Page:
Three Romances — I


The curtain splits. I face the night
Alone in a great gush of light.
The darkness claps and coughs and cries
And twinkles with its thousand eyes.

The music sobs on the long drawn
Sad prelude of a single horn,
Till, with a crash, it takes the bar
That greets the entrance of the star.

I do not know my cue, the part
Forgotten that I learned by heart,
Only the naked act burns clear
And, in that instant, She is here.

As down the centre of the stage
She stalks in her voluptuous rage,
Light shrieks on her elastic skin,
Her navel widens to a grin.

And, left and right, magnificent,
Her scowling thighs about me bent,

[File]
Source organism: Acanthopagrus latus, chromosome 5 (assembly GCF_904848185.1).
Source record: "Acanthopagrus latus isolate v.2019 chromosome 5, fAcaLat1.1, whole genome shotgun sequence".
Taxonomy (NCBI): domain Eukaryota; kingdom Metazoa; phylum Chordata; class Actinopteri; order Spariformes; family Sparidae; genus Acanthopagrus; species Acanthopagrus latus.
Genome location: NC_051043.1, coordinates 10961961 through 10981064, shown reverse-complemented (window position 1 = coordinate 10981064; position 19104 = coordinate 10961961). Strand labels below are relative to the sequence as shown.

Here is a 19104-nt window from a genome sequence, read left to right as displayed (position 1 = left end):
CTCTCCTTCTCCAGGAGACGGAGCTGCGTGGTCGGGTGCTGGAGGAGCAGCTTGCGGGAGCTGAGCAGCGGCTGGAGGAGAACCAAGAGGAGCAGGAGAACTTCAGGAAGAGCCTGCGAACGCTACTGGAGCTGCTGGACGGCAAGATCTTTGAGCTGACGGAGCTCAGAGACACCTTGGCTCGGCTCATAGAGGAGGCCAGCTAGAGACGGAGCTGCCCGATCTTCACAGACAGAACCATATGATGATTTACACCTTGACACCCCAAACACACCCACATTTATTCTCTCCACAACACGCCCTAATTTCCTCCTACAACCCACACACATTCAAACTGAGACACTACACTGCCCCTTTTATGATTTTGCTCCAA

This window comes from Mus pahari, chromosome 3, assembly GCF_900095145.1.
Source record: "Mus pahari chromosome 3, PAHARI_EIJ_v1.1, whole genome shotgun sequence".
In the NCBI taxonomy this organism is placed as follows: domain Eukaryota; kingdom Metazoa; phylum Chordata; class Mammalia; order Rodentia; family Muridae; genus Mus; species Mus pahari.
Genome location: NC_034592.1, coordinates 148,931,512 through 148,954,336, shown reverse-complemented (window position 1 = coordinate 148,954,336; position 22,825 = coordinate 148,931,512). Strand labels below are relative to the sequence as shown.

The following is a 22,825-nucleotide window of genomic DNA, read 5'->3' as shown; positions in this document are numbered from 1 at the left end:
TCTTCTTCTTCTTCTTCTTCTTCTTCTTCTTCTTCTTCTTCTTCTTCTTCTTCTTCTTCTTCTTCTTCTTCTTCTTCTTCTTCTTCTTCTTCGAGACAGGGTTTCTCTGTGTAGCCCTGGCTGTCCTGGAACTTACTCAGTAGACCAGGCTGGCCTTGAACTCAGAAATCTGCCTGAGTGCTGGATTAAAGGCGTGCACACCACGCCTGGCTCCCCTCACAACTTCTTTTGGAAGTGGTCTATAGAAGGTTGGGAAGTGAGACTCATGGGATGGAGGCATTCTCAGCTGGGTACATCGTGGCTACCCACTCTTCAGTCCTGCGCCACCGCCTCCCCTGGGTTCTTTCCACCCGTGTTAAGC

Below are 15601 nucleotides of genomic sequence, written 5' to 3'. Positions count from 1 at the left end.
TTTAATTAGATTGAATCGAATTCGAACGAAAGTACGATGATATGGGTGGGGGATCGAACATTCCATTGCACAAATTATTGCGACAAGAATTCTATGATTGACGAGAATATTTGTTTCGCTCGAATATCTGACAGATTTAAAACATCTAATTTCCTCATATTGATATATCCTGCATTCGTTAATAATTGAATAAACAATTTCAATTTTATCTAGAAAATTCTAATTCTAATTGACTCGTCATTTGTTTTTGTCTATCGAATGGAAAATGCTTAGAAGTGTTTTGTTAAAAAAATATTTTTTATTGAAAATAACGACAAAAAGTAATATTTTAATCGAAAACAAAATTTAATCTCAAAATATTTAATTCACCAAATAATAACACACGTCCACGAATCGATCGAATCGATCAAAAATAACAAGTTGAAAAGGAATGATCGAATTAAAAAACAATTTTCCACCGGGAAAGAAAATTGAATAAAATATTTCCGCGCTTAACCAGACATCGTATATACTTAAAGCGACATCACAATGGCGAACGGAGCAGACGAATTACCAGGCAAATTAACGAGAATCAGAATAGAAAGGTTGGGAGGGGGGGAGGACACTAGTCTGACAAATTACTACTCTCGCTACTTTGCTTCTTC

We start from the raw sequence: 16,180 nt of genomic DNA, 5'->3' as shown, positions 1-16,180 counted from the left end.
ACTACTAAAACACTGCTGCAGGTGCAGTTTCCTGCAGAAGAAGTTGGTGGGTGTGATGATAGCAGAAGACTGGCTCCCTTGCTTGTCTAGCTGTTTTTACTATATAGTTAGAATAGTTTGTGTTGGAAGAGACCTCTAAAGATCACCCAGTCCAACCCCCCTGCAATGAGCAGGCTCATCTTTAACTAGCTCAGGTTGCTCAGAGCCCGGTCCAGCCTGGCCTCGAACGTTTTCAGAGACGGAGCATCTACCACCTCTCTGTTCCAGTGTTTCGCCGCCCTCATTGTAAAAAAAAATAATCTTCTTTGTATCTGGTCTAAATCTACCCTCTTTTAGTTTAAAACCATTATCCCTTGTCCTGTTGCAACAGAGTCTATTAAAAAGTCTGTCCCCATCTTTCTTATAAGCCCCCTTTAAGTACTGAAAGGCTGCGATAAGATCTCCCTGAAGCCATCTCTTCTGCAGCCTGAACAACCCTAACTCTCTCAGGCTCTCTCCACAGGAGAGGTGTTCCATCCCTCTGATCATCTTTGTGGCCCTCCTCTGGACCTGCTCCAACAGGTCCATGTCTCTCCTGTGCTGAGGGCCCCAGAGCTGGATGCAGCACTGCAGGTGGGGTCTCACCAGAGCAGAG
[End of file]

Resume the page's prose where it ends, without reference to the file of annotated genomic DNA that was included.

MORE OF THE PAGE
Their fathom of strength and thunder join
To brace the warm spathe of the loin.

The flutes in all this blaze and heat
Their long smooth strokes repeat, repeat,
The violins swiftlier, sweetlier call,
And then the trumpet shatters all.

Down through a hundred raptures I
Slide weakly out of her and lie
Like a wet worm upon the boards,
And nobody at all applauds.

For, as the lights go out, there falls
Starlight among the roofless stalls;
This audience died long ago;
Their bones sit rocking at the show.

The dry weeds shake beside your chair;
Your jaw-bone drops to the parterre;
And, from the lustre, clear and full,
One crystal tinkles on your skull.

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